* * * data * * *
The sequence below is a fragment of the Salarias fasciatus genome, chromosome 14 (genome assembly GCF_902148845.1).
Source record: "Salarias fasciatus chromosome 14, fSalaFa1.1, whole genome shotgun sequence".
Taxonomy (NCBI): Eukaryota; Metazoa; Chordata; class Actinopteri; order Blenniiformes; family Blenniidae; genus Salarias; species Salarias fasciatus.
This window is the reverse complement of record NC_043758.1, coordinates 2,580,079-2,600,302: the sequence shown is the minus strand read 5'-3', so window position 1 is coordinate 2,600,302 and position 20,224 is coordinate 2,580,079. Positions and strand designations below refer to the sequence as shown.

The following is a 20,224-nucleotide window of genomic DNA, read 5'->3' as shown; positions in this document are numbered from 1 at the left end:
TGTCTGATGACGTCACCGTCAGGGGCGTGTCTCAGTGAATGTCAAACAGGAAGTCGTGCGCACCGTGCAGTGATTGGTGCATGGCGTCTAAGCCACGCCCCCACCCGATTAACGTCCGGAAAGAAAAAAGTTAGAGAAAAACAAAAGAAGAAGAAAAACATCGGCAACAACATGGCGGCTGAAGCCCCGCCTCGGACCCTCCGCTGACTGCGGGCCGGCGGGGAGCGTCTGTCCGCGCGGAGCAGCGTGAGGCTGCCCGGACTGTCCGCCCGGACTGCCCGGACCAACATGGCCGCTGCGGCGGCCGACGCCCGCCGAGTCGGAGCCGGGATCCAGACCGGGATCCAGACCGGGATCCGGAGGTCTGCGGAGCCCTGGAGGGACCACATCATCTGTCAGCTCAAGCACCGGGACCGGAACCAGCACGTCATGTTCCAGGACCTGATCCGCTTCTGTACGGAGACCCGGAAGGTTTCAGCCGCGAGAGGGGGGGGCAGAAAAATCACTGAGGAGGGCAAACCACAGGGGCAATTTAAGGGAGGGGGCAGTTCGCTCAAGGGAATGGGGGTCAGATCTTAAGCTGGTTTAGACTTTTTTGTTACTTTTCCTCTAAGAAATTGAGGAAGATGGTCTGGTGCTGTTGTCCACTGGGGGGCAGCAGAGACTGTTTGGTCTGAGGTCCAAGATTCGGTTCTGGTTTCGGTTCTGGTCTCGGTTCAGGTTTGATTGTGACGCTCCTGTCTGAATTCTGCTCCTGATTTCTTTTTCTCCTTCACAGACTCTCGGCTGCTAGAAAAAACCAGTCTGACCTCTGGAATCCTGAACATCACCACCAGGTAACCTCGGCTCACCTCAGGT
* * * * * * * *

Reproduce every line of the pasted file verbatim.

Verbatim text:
The sequence below is a fragment of the Salarias fasciatus genome, chromosome 14 (genome assembly GCF_902148845.1).
Source record: "Salarias fasciatus chromosome 14, fSalaFa1.1, whole genome shotgun sequence".
Taxonomy (NCBI): Eukaryota; Metazoa; Chordata; class Actinopteri; order Blenniiformes; family Blenniidae; genus Salarias; species Salarias fasciatus.
This window is the reverse complement of record NC_043758.1, coordinates 2,580,079-2,600,302: the sequence shown is the minus strand read 5'-3', so window position 1 is coordinate 2,600,302 and position 20,224 is coordinate 2,580,079. Positions and strand designations below refer to the sequence as shown.

The following is a 20,224-nucleotide window of genomic DNA, read 5'->3' as shown; positions in this document are numbered from 1 at the left end:
TGTCTGATGACGTCACCGTCAGGGGCGTGTCTCAGTGAATGTCAAACAGGAAGTCGTGCGCACCGTGCAGTGATTGGTGCATGGCGTCTAAGCCACGCCCCCACCCGATTAACGTCCGGAAAGAAAAAAGTTAGAGAAAAACAAAAGAAGAAGAAAAACATCGGCAACAACATGGCGGCTGAAGCCCCGCCTCGGACCCTCCGCTGACTGCGGGCCGGCGGGGAGCGTCTGTCCGCGCGGAGCAGCGTGAGGCTGCCCGGACTGTCCGCCCGGACTGCCCGGACCAACATGGCCGCTGCGGCGGCCGACGCCCGCCGAGTCGGAGCCGGGATCCAGACCGGGATCCAGACCGGGATCCGGAGGTCTGCGGAGCCCTGGAGGGACCACATCATCTGTCAGCTCAAGCACCGGGACCGGAACCAGCACGTCATGTTCCAGGACCTGATCCGCTTCTGTACGGAGACCCGGAAGGTTTCAGCCGCGAGAGGGGGGGGCAGAAAAATCACTGAGGAGGGCAAACCACAGGGGCAATTTAAGGGAGGGGGCAGTTCGCTCAAGGGAATGGGGGTCAGATCTTAAGCTGGTTTAGACTTTTTTGTTACTTTTCCTCTAAGAAATTGAGGAAGATGGTCTGGTGCTGTTGTCCACTGGGGGGCAGCAGAGACTGTTTGGTCTGAGGTCCAAGATTCGGTTCTGGTTTCGGTTCTGGTCTCGGTTCAGGTTTGATTGTGACGCTCCTGTCTGAATTCTGCTCCTGATTTCTTTTTCTCCTTCACAGACTCTCGGCTGCTAGAAAAAACCAGTCTGACCTCTGGAATCCTGAACATCACCACCAGGTAACCTCGGCTCACCTCAGGT